The twentieth-century food writer M.F.K. Fisher had her first oyster at a boarding school Christmas party. In her book The Gastronomical Me, Fisher remembers swallowing the mollusk with adolescent daring before sweeping out to dance. “Oysters are simply marvelous!” she thinks giddily to herself. “More, more!”
I was thinking of this indulgent attitude when I entered the Chicago Oyster House in the South Loop for the second time, having visited after its opening in May. The words “The world is your oyster, but oysters are our world,” are printed on one of the walls of the restaurant, and as if to emphasize this point the bar is backed by a floor-to-ceiling map of the world. The main dining room is all tablecloths and glassware, with crisp minimalist lines that echo the restaurant’s stylized oyster logo. Recessed lights and lounge music add to the atmosphere of laid-back elegance.Once seated, it took my friends and I a while to decide what we wanted to eat. The menu is replete with all manner of seafood, but the disjointedness of the offerings made it difficult for us to find our bearings. Sushi rolls sat incongruously on the menu next to clam chowder and crab legs, and the conceptual connection between them seemed tenuous.Owner Rick Cheng made the link between the items clear when he explained to me that the restaurant’s previous incarnation was Triad Sushi Lounge, a South Loop staple for nine years. He decided to pursue a new concept after noticing that, though Chicago has a plethora of sushi restaurants, it lacks “a true oyster house.” To ease this transition for Triad’s regulars, Chicago Oyster House has preserved Triad’s sushi bar.
Cheng’s decision to switch to oysters was one born of savvy attention to the changing tastes of Chicagoans. Having attended the Guinness Oyster Festival for the last five years, he noted that the festival has consistently sold out of tickets. “Best yet,” Cheng told me, “the festival sells out oysters by 6pm, with several hours of festivities to go.” True to its name, his restaurant offers a rotating selection from over sixty varieties of oysters, sourcing them from both coasts.
We decided to start with a slew of oysters and a simple bowl of clam chowder. The oysters arrived first, nestled in their shells in a tray of ice and served with lemon, champagne vinaigrette, and ketchup. Shortly after, the clam chowder arrived with three clams, still in their shells, the meat waiting inside like a small treasure. The soup was thick, much heartier than the watery soup I had tried a few months before.
On my first visit, most of the dishes I’d tasted were delicate and light, with garnishes highlighting the subtle flavors of the seafood itself. Apparently, this approach has since been discarded. The soft-shell crab we ordered was served deep-fried, as was the perplexing Fire Cracker Tuna, supposedly a sushi dish. The tuna within the rolls had been cooked through, lending it the disarming texture of red meat. The grilled scallops, too, were draped with a coat of garlic soy butter sauce, which turned out to be both heavy and incredibly salty, though the accompanying lemon slice helped to cut some of the punch.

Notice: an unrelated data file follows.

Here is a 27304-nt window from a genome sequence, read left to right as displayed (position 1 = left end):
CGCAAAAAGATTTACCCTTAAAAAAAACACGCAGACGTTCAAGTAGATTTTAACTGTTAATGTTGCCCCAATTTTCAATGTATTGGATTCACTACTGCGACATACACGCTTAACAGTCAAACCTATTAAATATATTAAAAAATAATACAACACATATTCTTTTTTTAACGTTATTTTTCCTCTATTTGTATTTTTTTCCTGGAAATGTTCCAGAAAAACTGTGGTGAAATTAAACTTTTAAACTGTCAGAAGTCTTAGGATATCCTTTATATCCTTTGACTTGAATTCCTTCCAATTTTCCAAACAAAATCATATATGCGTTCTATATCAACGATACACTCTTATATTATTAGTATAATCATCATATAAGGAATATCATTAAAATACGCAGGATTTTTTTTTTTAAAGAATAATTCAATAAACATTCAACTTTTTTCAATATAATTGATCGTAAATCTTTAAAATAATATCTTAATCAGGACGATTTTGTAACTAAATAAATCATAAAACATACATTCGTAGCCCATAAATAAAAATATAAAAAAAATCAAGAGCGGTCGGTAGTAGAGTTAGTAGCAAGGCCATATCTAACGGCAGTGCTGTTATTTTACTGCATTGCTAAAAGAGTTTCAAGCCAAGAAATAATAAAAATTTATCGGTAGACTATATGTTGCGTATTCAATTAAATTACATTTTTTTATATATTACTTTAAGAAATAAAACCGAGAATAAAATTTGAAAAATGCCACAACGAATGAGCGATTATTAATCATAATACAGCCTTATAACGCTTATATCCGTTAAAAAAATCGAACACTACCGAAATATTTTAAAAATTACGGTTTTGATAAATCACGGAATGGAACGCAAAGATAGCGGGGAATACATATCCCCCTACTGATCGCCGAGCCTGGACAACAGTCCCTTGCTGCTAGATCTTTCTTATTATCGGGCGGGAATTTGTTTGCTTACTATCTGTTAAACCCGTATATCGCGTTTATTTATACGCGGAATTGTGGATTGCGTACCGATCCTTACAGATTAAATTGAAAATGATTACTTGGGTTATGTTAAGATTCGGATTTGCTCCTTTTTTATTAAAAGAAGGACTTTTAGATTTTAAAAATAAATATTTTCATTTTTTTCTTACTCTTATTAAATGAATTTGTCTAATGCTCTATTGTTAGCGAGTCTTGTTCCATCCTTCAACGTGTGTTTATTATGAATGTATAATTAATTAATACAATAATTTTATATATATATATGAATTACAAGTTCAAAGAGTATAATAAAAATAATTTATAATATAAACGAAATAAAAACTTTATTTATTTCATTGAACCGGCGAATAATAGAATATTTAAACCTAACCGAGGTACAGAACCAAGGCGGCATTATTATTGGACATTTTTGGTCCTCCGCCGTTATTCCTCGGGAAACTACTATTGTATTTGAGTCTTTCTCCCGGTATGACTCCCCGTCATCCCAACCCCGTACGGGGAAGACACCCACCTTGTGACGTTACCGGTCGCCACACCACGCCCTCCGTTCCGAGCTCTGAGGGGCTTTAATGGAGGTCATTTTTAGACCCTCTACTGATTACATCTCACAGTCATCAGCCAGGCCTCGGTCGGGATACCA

We paid homage to Triad Sushi with an order of Chicago rolls, a concoction of salmon, tuna, yellowtail, cucumber, and avocado, drizzled over with spicy mayo. The sushi was decent but forgettable, almost an afterthought on the menu. This feeling was reinforced in an ungraceful moment when I had to exchange the knife and oyster fork I’d been using for wooden chopsticks.
But the oyster house’s oysters, unsurprisingly, still shone the brightest. The Blue Points were big and briny, while the Malaspinas came in dark knobbly shells, huge and succulent. Best were the Virginia-sourced Rappahannocks, which left a sweet, warm aftertaste. The Stingrays, cool and delicate, were less flavorful.
The service shone as well. Our waiter deftly guided us through the menu, and she brought us our dishes within minutes of our ordering them.
Later in her book, Fisher writes about becoming sickened by the shallow indulgence of the Christmas party, hoping never to see an oyster again. Though my own return visit to Chicago Oyster House hadn’t quite lived up to my expectations, my reaction wasn’t quite so severe. We had so enjoyed the oysters we’d had at the beginning of our meal that we ordered another round to finish off the night. More, more!
Chicago Oyster House, 1933 S. Indiana Ave. (312)225-8833. chicagooysterhouse.com